In FIG. 1, the reference numeral 1 denotes a first sleeve constituting the core of an orientation device. First sleeve 1 is surrounded by a concentrical, second sleeve 2. In the external face of first sleeve 1, a helical groove 3 is disposed. In the internal face of second sleeve 2, a helical groove 4 is disposed, the latter groove 4 having the same pitch angel as the groove 3, but extending in the opposite helical direction. First sleeve 1 and second sleeve 2 are orientated such that the grooves 3, 4 are crossing each other and, within the crossing area, a movable wedge 5 is placed adapted to slide in both grooves 3, 4. The wedge 5 is assigned an operating rod 6 which is connected to an actuator, not shown, and adapted to displace the wedge 5 along a straight line parallel to the axis of first sleeve 1 and second sleeve 2, such as marked by means of an arrow a in FIG. 2.
When the wedge 5 is displaced, first sleeve 1 rotates an angle which is dependent on the pitch angel of the groove 4. Second sleeve 2 rotates simultaneously a corresponding angel in the opposite direction. Thus, the angular change between first sleeve 1 and second sleeve 2 becomes twice as large as the rotational angel for each of them. FIG. 3 shows diagrammatically the two grooves 3 and 4 in three different positions corresponding to the wedge 5 occupying three different levels.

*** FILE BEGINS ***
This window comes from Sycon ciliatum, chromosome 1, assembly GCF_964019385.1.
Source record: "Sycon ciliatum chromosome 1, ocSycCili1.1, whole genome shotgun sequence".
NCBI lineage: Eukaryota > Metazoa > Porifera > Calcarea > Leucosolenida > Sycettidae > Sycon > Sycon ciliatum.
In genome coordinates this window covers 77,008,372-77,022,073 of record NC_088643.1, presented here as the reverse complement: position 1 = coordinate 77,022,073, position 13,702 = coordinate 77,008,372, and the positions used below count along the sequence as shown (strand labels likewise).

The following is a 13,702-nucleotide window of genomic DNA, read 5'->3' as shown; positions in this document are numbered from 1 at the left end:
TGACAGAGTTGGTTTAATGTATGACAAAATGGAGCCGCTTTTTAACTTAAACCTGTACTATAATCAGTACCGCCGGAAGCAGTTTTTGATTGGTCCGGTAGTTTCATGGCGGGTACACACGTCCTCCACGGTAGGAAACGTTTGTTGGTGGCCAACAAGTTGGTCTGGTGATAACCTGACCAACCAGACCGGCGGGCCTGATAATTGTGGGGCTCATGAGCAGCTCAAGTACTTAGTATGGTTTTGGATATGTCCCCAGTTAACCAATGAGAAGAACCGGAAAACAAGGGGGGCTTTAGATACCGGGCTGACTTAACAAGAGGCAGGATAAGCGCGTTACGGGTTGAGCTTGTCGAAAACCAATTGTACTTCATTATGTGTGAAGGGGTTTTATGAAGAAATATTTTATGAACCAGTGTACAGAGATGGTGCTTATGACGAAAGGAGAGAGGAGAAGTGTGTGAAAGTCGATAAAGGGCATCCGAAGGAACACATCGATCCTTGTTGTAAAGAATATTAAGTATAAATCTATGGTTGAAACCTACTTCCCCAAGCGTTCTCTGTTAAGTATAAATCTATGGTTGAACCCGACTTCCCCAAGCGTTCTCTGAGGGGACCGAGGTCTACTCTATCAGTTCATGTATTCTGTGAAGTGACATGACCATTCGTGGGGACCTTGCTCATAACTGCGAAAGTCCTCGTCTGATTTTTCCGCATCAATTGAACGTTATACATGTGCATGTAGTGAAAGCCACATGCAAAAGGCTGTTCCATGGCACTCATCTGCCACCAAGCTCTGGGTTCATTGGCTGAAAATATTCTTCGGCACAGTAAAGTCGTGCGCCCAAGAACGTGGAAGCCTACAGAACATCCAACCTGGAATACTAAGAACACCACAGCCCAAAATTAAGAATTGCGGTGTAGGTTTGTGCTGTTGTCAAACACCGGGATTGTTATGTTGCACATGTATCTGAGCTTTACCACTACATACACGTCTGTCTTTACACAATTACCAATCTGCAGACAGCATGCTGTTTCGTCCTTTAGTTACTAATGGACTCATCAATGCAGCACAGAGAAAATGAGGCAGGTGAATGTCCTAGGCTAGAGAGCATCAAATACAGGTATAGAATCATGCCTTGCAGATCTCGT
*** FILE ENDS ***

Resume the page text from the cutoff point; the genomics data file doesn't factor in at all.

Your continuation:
By maintaining second sleeve 2 stationary, i.e. preventing it from rotating, and simultanelously disposing the operating rod 6 and the actuator, not shown, belonging thereto, rotatably about the common axis of first sleeve 1 and second sleeve 2, the entire angular change can pass to first sleeve 1. The wedge 5, the operating rod 6 and the actuator, not shown, will rotate an angel decided by the pitch angle of the groove 4 and how far the wedge 5 is displaced. Simultaneously, first sleeve 1 will be rotated in relation to the wedge 5 an angle determined by the pitch angle of the groove 3 and how far the wedge 5 is displaced. Thus, a twice as large rotational angle is achieved based on a given pitch of the helical grooves 3, 4 as wall as a given displacement of the wedge 5 as compared with known orientation devices. Thus, the same rotational angle as for known orientation devices can be obtained, using half the constructional length thereof in combination with the orientation device according to the invention.
In order to avoid a too high point load in the contact face where the wedge 5 rests against the side face of the grooves 3, 4, the contact face can be increased by forming the wedge 5 with an elongate widening at each end, e.g. such as the wedge 5' in FIG. 4 and FIG. 5.